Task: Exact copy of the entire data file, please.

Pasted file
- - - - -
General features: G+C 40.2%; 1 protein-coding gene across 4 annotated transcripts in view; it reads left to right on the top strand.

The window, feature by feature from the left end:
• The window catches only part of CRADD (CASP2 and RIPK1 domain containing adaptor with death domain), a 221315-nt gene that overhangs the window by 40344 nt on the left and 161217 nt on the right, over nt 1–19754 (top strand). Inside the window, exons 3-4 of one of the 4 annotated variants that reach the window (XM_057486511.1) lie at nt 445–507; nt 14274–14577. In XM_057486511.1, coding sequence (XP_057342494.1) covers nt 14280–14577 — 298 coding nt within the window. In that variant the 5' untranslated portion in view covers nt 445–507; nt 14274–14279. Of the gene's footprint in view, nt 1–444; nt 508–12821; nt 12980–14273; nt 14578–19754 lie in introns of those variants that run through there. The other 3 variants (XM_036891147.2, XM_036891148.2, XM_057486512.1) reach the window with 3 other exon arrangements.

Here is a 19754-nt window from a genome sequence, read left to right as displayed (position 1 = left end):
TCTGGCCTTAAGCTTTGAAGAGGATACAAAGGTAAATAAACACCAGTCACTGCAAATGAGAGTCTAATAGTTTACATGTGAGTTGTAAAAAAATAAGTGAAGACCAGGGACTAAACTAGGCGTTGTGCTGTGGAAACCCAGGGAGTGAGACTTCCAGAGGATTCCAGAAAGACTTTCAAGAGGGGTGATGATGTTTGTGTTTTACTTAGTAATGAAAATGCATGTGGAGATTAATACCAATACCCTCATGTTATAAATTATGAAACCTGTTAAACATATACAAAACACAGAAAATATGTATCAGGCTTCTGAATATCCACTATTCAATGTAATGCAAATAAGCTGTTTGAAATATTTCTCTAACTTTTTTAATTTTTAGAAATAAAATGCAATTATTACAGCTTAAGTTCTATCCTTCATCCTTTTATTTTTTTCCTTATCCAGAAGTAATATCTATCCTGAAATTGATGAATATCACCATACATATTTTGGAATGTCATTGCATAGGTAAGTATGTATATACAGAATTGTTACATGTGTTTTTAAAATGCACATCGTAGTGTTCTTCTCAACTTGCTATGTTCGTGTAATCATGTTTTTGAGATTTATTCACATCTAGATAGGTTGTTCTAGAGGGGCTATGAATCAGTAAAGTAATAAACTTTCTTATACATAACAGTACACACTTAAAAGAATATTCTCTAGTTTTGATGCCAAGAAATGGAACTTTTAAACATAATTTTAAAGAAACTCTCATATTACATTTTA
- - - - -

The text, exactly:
General features: G+C 40.2%; 1 protein-coding gene across 4 annotated transcripts in view; it reads left to right on the top strand.

The window, feature by feature from the left end:
• The window catches only part of CRADD (CASP2 and RIPK1 domain containing adaptor with death domain), a 221315-nt gene that overhangs the window by 40344 nt on the left and 161217 nt on the right, over nt 1–19754 (top strand). Inside the window, exons 3-4 of one of the 4 annotated variants that reach the window (XM_057486511.1) lie at nt 445–507; nt 14274–14577. In XM_057486511.1, coding sequence (XP_057342494.1) covers nt 14280–14577 — 298 coding nt within the window. In that variant the 5' untranslated portion in view covers nt 445–507; nt 14274–14279. Of the gene's footprint in view, nt 1–444; nt 508–12821; nt 12980–14273; nt 14578–19754 lie in introns of those variants that run through there. The other 3 variants (XM_036891147.2, XM_036891148.2, XM_057486512.1) reach the window with 3 other exon arrangements.

Here is a 19754-nt window from a genome sequence, read left to right as displayed (position 1 = left end):
TCTGGCCTTAAGCTTTGAAGAGGATACAAAGGTAAATAAACACCAGTCACTGCAAATGAGAGTCTAATAGTTTACATGTGAGTTGTAAAAAAATAAGTGAAGACCAGGGACTAAACTAGGCGTTGTGCTGTGGAAACCCAGGGAGTGAGACTTCCAGAGGATTCCAGAAAGACTTTCAAGAGGGGTGATGATGTTTGTGTTTTACTTAGTAATGAAAATGCATGTGGAGATTAATACCAATACCCTCATGTTATAAATTATGAAACCTGTTAAACATATACAAAACACAGAAAATATGTATCAGGCTTCTGAATATCCACTATTCAATGTAATGCAAATAAGCTGTTTGAAATATTTCTCTAACTTTTTTAATTTTTAGAAATAAAATGCAATTATTACAGCTTAAGTTCTATCCTTCATCCTTTTATTTTTTTCCTTATCCAGAAGTAATATCTATCCTGAAATTGATGAATATCACCATACATATTTTGGAATGTCATTGCATAGGTAAGTATGTATATACAGAATTGTTACATGTGTTTTTAAAATGCACATCGTAGTGTTCTTCTCAACTTGCTATGTTCGTGTAATCATGTTTTTGAGATTTATTCACATCTAGATAGGTTGTTCTAGAGGGGCTATGAATCAGTAAAGTAATAAACTTTCTTATACATAACAGTACACACTTAAAAGAATATTCTCTAGTTTTGATGCCAAGAAATGGAACTTTTAAACATAATTTTAAAGAAACTCTCATATTACATTTTA